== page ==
Thermal limits of wild and laboratory strains of two African malaria vector species, Anopheles arabiensis and Anopheles funestus
1 Centre for Invasion Biology, Department of Botany and Zoology, Stellenbosch University, Private Bag X1, Matieland 7602, South Africa
2 Malaria Entomology Research Unit, School of Pathology, Faculty of Health Sciences, University of the Witwatersrand, Johannesburg, South Africa
3 Department of Conservation Ecology and Entomology, Stellenbosch University, Matieland, 7602, South Africa
4 Current address: School of Biological Sciences, Monash University, Victoria, 3800, Australia
Malaria Journal 2012, 11:226 doi:10.1186/1475-2875-11-226Published: 6 July 2012
Malaria affects large parts of the developing world and is responsible for almost 800,000 deaths annually. As climates change, concerns have arisen as to how this vector-borne disease will be impacted by changing rainfall patterns and warming temperatures. Despite the importance and controversy surrounding the impact of climate change on the potential spread of this disease, little information exists on the tolerances of several of the vector species themselves.
Using a ramping protocol (to assess critical thermal limits - CT) and plunge protocol (to assess lethal temperature limits - LT) information on the thermal tolerance of two of Africa’s important malaria vectors, Anopheles arabiensis and Anopheles funestus was collected. The effects of age, thermal acclimation treatment, sex and strain (laboratory versus wild adults) were investigated for CT determinations for each species. The effects of age and sex for adults and life stage (larvae, pupae, adults) were investigated for LT determinations.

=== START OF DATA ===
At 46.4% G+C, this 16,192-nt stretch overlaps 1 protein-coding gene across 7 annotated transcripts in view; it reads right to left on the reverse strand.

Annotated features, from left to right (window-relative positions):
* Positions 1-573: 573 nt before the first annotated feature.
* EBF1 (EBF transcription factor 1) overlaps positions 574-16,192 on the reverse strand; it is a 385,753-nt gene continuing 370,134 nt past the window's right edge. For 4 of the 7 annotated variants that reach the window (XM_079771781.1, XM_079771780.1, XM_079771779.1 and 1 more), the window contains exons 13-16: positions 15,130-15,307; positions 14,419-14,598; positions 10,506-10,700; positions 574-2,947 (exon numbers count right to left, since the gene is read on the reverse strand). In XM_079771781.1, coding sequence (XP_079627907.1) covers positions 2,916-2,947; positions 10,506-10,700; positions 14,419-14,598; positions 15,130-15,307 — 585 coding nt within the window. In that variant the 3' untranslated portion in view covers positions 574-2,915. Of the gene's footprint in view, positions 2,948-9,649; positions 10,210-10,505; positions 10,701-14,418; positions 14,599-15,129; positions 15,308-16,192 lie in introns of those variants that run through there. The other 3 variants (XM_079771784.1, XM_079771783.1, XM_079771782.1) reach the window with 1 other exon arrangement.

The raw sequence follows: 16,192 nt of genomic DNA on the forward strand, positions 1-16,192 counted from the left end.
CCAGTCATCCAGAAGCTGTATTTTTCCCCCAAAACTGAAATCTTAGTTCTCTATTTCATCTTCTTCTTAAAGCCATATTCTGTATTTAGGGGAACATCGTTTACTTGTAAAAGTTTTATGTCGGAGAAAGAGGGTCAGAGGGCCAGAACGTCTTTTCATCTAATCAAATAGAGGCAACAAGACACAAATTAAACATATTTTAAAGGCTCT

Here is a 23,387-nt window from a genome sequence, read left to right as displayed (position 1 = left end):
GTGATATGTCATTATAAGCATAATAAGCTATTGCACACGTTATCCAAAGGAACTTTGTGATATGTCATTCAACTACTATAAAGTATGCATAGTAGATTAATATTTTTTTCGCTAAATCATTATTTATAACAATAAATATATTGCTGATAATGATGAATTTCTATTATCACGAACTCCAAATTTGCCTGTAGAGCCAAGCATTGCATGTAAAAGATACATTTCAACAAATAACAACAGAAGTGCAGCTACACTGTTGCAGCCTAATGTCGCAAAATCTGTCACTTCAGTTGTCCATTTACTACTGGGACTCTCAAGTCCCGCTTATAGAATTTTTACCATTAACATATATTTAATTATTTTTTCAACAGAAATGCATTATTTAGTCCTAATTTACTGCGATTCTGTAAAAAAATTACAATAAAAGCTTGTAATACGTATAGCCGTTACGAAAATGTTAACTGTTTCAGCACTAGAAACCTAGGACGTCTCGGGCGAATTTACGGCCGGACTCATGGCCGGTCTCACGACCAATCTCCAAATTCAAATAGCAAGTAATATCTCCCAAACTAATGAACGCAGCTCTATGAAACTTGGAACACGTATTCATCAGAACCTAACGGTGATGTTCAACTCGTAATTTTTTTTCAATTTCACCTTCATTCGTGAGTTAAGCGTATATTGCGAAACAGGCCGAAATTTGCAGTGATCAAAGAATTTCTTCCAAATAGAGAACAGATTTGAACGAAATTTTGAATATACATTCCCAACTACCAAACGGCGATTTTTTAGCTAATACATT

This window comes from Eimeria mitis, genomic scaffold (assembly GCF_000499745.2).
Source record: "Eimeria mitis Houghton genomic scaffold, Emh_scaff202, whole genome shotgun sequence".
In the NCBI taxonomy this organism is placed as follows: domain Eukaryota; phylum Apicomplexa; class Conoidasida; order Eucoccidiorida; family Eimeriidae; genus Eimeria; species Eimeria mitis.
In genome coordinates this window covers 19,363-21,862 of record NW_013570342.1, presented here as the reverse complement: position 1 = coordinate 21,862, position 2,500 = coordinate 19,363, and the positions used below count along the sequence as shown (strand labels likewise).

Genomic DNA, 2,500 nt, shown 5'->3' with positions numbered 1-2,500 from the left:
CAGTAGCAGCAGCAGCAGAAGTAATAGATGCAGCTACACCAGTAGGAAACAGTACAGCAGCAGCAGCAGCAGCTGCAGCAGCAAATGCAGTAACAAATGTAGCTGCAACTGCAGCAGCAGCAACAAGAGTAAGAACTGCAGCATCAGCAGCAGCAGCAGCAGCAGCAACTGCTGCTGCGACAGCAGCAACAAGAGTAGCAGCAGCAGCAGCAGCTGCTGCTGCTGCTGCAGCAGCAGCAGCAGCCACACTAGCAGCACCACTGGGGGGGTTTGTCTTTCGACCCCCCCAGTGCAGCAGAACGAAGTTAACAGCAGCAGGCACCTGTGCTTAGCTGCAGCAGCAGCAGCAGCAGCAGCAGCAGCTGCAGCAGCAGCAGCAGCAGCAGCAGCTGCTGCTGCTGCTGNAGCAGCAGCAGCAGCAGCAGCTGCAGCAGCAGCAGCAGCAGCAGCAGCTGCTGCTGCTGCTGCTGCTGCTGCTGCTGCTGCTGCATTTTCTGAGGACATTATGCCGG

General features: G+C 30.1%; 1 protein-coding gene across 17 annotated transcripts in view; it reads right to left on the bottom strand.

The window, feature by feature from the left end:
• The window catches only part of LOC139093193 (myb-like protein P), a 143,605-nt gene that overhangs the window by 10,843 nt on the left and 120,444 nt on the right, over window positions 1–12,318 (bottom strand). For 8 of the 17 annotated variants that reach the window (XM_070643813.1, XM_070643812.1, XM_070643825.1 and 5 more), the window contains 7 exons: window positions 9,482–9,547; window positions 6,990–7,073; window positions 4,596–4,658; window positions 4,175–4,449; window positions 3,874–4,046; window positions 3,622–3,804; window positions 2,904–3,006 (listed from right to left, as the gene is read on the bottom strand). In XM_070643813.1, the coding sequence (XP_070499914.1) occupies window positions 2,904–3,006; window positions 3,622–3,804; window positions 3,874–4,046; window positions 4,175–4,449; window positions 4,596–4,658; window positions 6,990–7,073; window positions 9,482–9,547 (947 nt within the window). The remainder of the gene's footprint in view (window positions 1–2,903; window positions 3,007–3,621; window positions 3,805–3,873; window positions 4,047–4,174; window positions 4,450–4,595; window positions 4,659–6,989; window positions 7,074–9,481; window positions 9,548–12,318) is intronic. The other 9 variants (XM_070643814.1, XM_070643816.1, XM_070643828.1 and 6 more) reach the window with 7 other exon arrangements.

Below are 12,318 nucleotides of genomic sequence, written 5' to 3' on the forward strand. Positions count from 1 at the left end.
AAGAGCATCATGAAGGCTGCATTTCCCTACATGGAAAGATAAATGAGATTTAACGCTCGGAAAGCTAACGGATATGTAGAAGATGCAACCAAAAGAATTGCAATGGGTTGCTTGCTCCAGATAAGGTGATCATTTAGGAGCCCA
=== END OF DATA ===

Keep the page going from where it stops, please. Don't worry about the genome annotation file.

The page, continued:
In both species, females are more tolerant to low and high temperatures than males; larvae and pupae have higher upper lethal limits than do adults. Thermal acclimation of adults has large effects in some instances but small effects in others. Younger adults tend to be more tolerant of low or high temperatures than older age groups. Long-standing laboratory colonies are sufficiently similar in thermal tolerance to field-collected animals to provide reasonable surrogates when making inferences about wild population responses. Differences between these two vectors in their thermal tolerances, especially in larvae and pupae, are plausibly a consequence of different habitat utilization.
Limited plasticity is characteristic of the adults of these vector species relative to others examined to date, suggesting limited scope for within-generation change in thermal tolerance. These findings and the greater tolerance of females to thermal extremes may have significant implications for future malaria transmission, especially in areas of current seasonal transmission and in areas on the boundaries of current vector distribution.